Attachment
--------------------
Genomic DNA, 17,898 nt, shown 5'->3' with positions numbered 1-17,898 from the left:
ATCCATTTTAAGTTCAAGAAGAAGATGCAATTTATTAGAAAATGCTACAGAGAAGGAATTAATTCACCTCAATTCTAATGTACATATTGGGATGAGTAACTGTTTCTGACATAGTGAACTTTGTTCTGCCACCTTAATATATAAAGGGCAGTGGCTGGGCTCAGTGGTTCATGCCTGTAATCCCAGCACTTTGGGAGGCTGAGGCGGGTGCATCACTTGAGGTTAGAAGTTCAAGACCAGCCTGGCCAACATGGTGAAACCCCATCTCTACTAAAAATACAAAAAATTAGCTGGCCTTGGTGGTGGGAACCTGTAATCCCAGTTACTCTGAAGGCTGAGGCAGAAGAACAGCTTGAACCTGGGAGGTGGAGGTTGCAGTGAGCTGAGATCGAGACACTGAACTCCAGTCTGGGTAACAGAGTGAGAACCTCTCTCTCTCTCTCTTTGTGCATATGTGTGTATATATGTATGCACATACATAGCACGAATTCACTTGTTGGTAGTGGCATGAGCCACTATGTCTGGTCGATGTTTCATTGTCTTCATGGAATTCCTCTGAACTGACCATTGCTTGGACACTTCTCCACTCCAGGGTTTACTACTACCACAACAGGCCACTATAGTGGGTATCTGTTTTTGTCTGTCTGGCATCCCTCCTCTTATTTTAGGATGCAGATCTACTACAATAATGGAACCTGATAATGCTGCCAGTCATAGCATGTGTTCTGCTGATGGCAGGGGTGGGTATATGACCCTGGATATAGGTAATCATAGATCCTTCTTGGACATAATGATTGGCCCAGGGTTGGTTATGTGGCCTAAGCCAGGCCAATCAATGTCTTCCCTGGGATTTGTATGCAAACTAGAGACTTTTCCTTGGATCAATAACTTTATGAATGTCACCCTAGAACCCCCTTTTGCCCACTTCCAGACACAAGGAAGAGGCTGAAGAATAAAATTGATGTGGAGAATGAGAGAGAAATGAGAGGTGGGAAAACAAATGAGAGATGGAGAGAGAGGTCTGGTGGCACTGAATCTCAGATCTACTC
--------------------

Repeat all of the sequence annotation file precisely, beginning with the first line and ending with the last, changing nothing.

Genomic DNA, 17,898 nt, shown 5'->3' with positions numbered 1-17,898 from the left:
ATCCATTTTAAGTTCAAGAAGAAGATGCAATTTATTAGAAAATGCTACAGAGAAGGAATTAATTCACCTCAATTCTAATGTACATATTGGGATGAGTAACTGTTTCTGACATAGTGAACTTTGTTCTGCCACCTTAATATATAAAGGGCAGTGGCTGGGCTCAGTGGTTCATGCCTGTAATCCCAGCACTTTGGGAGGCTGAGGCGGGTGCATCACTTGAGGTTAGAAGTTCAAGACCAGCCTGGCCAACATGGTGAAACCCCATCTCTACTAAAAATACAAAAAATTAGCTGGCCTTGGTGGTGGGAACCTGTAATCCCAGTTACTCTGAAGGCTGAGGCAGAAGAACAGCTTGAACCTGGGAGGTGGAGGTTGCAGTGAGCTGAGATCGAGACACTGAACTCCAGTCTGGGTAACAGAGTGAGAACCTCTCTCTCTCTCTCTTTGTGCATATGTGTGTATATATGTATGCACATACATAGCACGAATTCACTTGTTGGTAGTGGCATGAGCCACTATGTCTGGTCGATGTTTCATTGTCTTCATGGAATTCCTCTGAACTGACCATTGCTTGGACACTTCTCCACTCCAGGGTTTACTACTACCACAACAGGCCACTATAGTGGGTATCTGTTTTTGTCTGTCTGGCATCCCTCCTCTTATTTTAGGATGCAGATCTACTACAATAATGGAACCTGATAATGCTGCCAGTCATAGCATGTGTTCTGCTGATGGCAGGGGTGGGTATATGACCCTGGATATAGGTAATCATAGATCCTTCTTGGACATAATGATTGGCCCAGGGTTGGTTATGTGGCCTAAGCCAGGCCAATCAATGTCTTCCCTGGGATTTGTATGCAAACTAGAGACTTTTCCTTGGATCAATAACTTTATGAATGTCACCCTAGAACCCCCTTTTGCCCACTTCCAGACACAAGGAAGAGGCTGAAGAATAAAATTGATGTGGAGAATGAGAGAGAAATGAGAGGTGGGAAAACAAATGAGAGATGGAGAGAGAGGTCTGGTGGCACTGAATCTCAGATCTACTC